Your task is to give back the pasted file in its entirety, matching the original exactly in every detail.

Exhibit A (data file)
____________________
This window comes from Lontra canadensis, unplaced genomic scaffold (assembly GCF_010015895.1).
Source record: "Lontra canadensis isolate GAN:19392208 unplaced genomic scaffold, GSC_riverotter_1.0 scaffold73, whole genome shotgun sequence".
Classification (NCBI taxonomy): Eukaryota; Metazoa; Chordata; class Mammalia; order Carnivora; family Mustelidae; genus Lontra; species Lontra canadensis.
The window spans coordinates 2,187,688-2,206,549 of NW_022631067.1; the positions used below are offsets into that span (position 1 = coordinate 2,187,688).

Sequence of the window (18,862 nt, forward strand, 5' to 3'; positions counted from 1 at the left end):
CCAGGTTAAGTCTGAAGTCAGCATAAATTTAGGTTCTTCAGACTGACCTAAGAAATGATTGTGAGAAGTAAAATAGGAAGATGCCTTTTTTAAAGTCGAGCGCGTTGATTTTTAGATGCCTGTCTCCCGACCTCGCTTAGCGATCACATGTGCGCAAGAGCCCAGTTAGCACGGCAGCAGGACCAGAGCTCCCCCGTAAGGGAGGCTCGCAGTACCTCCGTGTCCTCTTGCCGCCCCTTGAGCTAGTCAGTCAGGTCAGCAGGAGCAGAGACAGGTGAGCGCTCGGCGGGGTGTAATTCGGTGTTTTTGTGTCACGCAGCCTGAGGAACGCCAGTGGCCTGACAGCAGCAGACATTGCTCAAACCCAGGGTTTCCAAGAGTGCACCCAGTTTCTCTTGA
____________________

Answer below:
This window comes from Lontra canadensis, unplaced genomic scaffold (assembly GCF_010015895.1).
Source record: "Lontra canadensis isolate GAN:19392208 unplaced genomic scaffold, GSC_riverotter_1.0 scaffold73, whole genome shotgun sequence".
Classification (NCBI taxonomy): Eukaryota; Metazoa; Chordata; class Mammalia; order Carnivora; family Mustelidae; genus Lontra; species Lontra canadensis.
The window spans coordinates 2,187,688-2,206,549 of NW_022631067.1; the positions used below are offsets into that span (position 1 = coordinate 2,187,688).

Sequence of the window (18,862 nt, forward strand, 5' to 3'; positions counted from 1 at the left end):
CCAGGTTAAGTCTGAAGTCAGCATAAATTTAGGTTCTTCAGACTGACCTAAGAAATGATTGTGAGAAGTAAAATAGGAAGATGCCTTTTTTAAAGTCGAGCGCGTTGATTTTTAGATGCCTGTCTCCCGACCTCGCTTAGCGATCACATGTGCGCAAGAGCCCAGTTAGCACGGCAGCAGGACCAGAGCTCCCCCGTAAGGGAGGCTCGCAGTACCTCCGTGTCCTCTTGCCGCCCCTTGAGCTAGTCAGTCAGGTCAGCAGGAGCAGAGACAGGTGAGCGCTCGGCGGGGTGTAATTCGGTGTTTTTGTGTCACGCAGCCTGAGGAACGCCAGTGGCCTGACAGCAGCAGACATTGCTCAAACCCAGGGTTTCCAAGAGTGCACCCAGTTTCTCTTGA